By PETER GRIFFIN
If Bryan Adams ever had a measure of blue denim in his veins, it's been well and truly transfused with the syrup of romantic ballads.
But that's just fine. The girls seem to love it, and the guys at least know the words of the numerous hits, even if they're too self-conscious to sing along.
This tour marks Adams' fifth visit to New Zealand, and the Canadian-born songwriter with a reputation as an energetic showman had his Auckland audience warmed up quickly with the new single Here I Am.
Thereafter after it was a lively run-through all the hits, including Eighteen Till I Die, Run to You and a nice acoustic version of his early 1990s smash hit Everything I Do.
With an excellent back-up band driven by capable axeman Keith Scott, Adams' songs were crisp, if varying little from their recorded versions.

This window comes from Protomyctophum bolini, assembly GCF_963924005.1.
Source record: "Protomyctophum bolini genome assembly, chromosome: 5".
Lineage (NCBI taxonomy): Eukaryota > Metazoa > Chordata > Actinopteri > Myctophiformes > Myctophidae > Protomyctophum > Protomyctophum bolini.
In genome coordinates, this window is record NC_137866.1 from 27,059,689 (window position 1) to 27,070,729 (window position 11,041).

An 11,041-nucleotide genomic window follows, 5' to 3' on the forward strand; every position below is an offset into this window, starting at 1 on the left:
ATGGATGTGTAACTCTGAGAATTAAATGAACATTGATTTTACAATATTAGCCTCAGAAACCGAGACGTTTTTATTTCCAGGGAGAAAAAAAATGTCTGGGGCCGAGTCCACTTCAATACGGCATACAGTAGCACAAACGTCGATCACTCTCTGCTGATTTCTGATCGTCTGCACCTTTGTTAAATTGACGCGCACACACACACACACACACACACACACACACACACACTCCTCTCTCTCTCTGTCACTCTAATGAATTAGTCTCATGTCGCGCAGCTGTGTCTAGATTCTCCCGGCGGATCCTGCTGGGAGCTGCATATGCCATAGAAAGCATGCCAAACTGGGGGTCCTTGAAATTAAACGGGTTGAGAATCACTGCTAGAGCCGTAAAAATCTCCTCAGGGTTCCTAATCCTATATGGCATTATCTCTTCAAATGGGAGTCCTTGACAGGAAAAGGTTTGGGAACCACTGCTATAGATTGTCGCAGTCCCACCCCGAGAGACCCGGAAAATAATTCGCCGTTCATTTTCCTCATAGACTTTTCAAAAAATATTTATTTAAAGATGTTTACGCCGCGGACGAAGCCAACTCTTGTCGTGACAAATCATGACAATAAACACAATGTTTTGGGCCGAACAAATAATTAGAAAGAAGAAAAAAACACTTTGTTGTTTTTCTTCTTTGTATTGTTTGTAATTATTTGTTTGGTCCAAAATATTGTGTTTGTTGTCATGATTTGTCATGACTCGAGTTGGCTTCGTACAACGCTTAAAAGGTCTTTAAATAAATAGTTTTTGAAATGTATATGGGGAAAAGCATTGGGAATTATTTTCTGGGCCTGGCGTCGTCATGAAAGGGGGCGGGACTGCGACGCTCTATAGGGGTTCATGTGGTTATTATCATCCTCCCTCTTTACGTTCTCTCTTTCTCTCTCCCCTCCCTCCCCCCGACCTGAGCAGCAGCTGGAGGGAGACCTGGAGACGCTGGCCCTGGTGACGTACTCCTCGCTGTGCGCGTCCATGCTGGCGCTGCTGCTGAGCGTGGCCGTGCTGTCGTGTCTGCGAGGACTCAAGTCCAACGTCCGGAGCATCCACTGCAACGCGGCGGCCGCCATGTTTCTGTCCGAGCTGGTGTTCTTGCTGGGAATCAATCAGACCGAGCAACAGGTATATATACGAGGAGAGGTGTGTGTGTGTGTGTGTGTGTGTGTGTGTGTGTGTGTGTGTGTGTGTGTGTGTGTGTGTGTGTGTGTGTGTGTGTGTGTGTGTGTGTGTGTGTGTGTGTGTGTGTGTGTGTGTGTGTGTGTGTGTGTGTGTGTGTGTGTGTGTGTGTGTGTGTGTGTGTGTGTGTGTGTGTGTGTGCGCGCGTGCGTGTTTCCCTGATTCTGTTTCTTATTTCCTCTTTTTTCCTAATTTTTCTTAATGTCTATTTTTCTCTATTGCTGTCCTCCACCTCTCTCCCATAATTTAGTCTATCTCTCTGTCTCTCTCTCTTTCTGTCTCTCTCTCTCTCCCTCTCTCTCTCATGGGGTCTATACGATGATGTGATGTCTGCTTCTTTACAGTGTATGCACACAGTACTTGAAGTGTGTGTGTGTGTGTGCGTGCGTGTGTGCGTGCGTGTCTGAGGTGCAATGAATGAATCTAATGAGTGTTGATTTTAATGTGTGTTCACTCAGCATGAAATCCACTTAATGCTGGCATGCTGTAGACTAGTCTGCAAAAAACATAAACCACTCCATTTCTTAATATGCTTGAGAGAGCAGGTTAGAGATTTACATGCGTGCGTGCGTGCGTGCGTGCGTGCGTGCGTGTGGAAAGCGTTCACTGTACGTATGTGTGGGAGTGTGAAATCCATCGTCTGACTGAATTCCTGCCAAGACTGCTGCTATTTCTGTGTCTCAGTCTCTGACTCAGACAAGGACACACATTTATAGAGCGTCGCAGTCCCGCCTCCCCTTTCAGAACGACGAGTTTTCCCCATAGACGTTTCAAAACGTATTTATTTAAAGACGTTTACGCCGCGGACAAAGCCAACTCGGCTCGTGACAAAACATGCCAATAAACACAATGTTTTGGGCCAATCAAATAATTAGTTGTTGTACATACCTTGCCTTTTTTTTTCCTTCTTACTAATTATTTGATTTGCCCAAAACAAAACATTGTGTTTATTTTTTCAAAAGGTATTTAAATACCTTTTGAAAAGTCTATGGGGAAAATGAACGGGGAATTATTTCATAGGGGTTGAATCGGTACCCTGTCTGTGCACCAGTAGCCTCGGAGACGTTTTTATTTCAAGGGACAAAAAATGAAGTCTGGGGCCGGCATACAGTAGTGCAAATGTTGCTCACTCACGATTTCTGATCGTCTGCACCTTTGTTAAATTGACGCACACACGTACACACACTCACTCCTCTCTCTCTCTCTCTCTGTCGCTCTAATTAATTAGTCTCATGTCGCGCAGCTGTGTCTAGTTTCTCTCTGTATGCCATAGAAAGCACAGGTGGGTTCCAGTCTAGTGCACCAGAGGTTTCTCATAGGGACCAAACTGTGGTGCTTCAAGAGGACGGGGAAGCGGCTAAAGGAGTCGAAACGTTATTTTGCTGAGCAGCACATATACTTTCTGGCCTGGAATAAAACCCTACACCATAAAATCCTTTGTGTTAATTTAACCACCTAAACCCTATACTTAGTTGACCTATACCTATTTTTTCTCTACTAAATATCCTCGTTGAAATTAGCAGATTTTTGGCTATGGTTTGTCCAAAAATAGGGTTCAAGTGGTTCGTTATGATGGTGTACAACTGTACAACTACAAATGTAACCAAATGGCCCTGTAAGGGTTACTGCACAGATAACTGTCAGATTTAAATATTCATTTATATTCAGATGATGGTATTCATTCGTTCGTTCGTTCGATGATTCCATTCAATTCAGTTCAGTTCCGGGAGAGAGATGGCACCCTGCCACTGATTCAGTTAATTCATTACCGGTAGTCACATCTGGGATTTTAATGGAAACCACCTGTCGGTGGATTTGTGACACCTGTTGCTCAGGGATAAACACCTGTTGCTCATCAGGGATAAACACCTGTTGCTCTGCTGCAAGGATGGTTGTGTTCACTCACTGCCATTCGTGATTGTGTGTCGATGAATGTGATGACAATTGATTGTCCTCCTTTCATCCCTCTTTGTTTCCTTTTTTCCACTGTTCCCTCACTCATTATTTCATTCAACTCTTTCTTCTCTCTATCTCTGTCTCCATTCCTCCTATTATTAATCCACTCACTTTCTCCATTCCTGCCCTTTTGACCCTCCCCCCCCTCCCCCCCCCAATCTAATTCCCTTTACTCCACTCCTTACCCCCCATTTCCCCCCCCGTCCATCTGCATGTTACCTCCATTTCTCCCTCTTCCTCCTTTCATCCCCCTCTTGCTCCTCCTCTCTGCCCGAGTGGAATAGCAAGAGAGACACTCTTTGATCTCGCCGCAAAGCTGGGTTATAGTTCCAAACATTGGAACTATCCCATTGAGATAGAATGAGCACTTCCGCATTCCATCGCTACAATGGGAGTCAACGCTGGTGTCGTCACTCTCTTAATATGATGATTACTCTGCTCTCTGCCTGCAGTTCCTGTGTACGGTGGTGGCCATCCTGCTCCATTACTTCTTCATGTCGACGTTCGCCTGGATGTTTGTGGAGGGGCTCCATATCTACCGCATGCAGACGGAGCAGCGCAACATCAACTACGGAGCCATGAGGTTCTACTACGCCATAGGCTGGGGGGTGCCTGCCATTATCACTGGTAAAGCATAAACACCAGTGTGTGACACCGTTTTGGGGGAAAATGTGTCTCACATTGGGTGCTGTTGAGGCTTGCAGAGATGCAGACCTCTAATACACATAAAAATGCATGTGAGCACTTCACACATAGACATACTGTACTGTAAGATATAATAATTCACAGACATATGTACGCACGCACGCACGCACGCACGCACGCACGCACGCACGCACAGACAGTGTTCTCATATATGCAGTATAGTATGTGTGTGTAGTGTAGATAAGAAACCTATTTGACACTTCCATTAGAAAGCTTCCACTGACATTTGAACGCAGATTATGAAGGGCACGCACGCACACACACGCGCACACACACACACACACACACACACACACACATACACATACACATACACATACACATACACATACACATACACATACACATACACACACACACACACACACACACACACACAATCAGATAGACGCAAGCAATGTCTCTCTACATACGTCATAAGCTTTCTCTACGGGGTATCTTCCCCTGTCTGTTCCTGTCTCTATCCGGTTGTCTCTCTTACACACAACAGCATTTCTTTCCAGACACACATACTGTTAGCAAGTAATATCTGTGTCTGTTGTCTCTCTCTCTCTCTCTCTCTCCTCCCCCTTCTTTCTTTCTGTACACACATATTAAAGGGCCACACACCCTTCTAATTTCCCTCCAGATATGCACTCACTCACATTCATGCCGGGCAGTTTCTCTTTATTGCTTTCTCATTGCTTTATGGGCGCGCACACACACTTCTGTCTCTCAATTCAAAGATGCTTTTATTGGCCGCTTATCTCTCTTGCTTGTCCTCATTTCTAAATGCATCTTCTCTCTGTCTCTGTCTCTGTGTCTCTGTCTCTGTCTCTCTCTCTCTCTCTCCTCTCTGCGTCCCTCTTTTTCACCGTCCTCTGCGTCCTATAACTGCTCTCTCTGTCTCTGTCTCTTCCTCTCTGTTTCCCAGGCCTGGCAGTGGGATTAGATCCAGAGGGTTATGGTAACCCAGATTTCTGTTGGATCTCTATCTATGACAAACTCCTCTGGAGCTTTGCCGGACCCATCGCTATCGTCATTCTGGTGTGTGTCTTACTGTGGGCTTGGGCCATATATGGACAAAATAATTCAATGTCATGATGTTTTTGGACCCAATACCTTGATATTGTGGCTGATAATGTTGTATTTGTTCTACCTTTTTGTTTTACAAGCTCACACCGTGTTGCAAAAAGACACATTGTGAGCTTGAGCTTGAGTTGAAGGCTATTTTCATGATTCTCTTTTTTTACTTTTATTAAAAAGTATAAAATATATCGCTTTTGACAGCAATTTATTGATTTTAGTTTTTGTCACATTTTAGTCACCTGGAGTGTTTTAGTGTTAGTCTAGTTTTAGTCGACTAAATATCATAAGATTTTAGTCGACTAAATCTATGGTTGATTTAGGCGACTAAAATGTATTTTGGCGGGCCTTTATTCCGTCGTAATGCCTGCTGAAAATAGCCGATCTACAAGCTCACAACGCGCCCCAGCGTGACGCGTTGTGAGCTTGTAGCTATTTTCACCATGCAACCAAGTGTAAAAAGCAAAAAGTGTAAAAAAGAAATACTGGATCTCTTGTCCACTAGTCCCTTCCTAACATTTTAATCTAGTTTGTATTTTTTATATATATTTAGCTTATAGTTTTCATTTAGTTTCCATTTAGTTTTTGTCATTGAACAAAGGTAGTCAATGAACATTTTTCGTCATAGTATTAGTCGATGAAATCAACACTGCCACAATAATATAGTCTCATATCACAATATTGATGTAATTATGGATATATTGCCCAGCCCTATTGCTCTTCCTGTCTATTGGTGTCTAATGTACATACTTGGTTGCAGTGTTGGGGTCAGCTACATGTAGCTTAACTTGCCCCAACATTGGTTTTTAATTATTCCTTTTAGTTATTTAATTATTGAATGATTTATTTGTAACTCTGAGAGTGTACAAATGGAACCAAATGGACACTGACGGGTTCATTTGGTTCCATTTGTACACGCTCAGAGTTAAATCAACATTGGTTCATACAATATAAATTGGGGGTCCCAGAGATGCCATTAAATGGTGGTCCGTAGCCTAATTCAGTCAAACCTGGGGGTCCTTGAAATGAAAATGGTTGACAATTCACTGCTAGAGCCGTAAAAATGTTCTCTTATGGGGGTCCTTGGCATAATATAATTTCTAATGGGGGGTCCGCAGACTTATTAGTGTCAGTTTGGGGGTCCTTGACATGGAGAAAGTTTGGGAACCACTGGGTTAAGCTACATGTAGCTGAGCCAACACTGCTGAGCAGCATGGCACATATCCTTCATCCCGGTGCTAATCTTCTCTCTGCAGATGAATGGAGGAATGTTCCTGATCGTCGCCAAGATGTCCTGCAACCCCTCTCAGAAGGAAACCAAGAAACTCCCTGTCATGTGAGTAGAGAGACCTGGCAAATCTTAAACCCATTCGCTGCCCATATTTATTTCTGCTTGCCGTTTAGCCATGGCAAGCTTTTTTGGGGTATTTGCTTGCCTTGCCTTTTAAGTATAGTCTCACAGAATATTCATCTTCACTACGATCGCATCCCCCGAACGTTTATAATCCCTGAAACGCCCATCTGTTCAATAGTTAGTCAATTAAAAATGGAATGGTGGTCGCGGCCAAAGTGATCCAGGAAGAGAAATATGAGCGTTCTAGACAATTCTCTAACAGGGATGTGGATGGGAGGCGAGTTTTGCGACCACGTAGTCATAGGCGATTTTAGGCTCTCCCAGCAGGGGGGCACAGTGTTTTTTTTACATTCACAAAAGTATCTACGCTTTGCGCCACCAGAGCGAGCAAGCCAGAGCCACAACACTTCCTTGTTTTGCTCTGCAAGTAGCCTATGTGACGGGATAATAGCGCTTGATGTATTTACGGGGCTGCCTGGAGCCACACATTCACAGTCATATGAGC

He produced his acoustic guitar for signature tune Summer of 69, which was the only disappointment of the night - that's an electric number if ever there was one.
His sugary, husky voice, note perfect on this occasion, has endured 15 years' rocking around the world. Adams owned the stagefront in a black T-shirt and jeans, Fender strat wielded like an extra body part.
It could have been 1984, but for the proliferation of digital cameras, mobile phones and of course the slightly higher average age of the audience.
Halfway through the show, Adams made the mistake of asking a crowd of 30-something women for a singer to help him along.
"I just need one singer, not four hundred!" he laughed.
Still, Tamzin the waitress from Milanos had her three minutes of fame in a duet of the poppy When You're Gone.
A tight, entertaining show that had the girls filling the aisles in wide-eyed glee. If only it had rocked a bit harder, Adams might have even raised a sweat.
By PETER GRIFFIN